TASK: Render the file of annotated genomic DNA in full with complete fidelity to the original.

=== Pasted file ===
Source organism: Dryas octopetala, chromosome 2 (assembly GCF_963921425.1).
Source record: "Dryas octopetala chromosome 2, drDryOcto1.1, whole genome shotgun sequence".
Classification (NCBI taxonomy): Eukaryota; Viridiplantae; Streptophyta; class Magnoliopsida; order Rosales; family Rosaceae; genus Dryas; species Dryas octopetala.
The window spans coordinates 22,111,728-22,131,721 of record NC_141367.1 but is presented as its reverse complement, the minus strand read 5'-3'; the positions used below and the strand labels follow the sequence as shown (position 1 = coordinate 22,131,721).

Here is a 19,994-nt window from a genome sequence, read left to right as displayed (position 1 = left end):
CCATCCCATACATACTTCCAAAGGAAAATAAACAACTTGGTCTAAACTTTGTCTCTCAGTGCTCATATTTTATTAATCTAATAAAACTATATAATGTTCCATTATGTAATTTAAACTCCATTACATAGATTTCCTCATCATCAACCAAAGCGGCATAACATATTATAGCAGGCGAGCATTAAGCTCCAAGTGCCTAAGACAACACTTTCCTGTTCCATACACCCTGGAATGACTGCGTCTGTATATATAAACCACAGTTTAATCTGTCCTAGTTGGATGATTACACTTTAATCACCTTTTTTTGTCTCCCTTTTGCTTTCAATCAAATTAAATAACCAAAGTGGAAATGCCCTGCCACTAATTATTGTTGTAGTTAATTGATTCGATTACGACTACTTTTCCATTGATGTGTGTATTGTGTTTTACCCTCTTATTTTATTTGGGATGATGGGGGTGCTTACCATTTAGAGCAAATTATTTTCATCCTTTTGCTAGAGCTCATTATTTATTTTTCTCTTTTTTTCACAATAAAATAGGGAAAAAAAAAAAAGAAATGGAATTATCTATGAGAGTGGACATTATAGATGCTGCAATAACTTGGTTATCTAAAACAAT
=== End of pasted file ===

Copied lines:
Source organism: Dryas octopetala, chromosome 2 (assembly GCF_963921425.1).
Source record: "Dryas octopetala chromosome 2, drDryOcto1.1, whole genome shotgun sequence".
Classification (NCBI taxonomy): Eukaryota; Viridiplantae; Streptophyta; class Magnoliopsida; order Rosales; family Rosaceae; genus Dryas; species Dryas octopetala.
The window spans coordinates 22,111,728-22,131,721 of record NC_141367.1 but is presented as its reverse complement, the minus strand read 5'-3'; the positions used below and the strand labels follow the sequence as shown (position 1 = coordinate 22,131,721).

Here is a 19,994-nt window from a genome sequence, read left to right as displayed (position 1 = left end):
CCATCCCATACATACTTCCAAAGGAAAATAAACAACTTGGTCTAAACTTTGTCTCTCAGTGCTCATATTTTATTAATCTAATAAAACTATATAATGTTCCATTATGTAATTTAAACTCCATTACATAGATTTCCTCATCATCAACCAAAGCGGCATAACATATTATAGCAGGCGAGCATTAAGCTCCAAGTGCCTAAGACAACACTTTCCTGTTCCATACACCCTGGAATGACTGCGTCTGTATATATAAACCACAGTTTAATCTGTCCTAGTTGGATGATTACACTTTAATCACCTTTTTTTGTCTCCCTTTTGCTTTCAATCAAATTAAATAACCAAAGTGGAAATGCCCTGCCACTAATTATTGTTGTAGTTAATTGATTCGATTACGACTACTTTTCCATTGATGTGTGTATTGTGTTTTACCCTCTTATTTTATTTGGGATGATGGGGGTGCTTACCATTTAGAGCAAATTATTTTCATCCTTTTGCTAGAGCTCATTATTTATTTTTCTCTTTTTTTCACAATAAAATAGGGAAAAAAAAAAAAGAAATGGAATTATCTATGAGAGTGGACATTATAGATGCTGCAATAACTTGGTTATCTAAAACAAT